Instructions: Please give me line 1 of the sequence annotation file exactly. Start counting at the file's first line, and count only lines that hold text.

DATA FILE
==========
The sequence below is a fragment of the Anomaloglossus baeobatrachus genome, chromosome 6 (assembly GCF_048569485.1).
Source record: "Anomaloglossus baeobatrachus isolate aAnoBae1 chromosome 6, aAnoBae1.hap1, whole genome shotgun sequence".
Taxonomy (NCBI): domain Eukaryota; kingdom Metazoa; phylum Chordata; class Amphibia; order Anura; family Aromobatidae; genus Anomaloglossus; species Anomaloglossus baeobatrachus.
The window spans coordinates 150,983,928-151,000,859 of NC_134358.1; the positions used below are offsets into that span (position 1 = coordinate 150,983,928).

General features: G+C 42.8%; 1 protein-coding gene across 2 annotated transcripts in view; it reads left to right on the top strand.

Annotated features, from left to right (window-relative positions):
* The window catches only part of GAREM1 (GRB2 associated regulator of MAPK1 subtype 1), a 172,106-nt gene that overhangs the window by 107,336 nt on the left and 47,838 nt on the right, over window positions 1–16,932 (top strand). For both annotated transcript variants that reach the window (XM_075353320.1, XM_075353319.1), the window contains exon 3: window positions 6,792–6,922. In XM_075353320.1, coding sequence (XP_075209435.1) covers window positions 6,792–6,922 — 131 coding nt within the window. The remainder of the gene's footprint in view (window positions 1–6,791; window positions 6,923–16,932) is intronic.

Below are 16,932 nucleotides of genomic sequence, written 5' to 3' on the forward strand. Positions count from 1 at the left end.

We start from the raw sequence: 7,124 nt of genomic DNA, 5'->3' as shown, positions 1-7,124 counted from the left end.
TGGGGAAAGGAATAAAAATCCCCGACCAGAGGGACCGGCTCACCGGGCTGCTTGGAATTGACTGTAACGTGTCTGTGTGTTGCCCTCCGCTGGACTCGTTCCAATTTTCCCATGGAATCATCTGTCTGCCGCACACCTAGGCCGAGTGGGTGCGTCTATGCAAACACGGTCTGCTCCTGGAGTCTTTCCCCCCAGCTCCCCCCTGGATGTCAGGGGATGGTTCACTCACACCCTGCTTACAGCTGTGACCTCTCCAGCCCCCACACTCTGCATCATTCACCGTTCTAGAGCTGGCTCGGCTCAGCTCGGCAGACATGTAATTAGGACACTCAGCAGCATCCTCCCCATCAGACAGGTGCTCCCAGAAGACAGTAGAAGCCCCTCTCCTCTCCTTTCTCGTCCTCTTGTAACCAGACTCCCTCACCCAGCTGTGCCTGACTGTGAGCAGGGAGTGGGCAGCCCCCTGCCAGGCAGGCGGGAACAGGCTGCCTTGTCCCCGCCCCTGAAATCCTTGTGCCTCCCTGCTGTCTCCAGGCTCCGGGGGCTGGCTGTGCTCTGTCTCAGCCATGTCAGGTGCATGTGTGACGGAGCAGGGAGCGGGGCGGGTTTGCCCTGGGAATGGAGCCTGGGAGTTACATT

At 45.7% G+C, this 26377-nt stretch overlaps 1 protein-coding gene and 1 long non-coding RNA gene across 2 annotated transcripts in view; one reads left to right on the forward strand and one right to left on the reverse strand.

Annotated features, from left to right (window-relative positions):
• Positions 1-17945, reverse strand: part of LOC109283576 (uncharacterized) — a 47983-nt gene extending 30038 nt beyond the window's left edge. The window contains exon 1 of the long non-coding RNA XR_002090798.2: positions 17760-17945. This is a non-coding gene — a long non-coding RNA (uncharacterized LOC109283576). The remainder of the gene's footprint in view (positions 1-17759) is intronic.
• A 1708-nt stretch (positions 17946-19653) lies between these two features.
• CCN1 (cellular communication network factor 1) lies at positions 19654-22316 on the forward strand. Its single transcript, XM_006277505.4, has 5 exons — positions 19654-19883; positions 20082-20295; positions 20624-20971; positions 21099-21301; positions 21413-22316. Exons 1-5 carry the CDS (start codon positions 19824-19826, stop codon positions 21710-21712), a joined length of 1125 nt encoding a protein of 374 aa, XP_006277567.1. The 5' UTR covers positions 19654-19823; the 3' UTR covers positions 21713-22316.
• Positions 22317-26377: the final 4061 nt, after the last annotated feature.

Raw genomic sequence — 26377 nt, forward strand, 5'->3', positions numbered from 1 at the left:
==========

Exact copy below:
The sequence below is a fragment of the Anomaloglossus baeobatrachus genome, chromosome 6 (assembly GCF_048569485.1).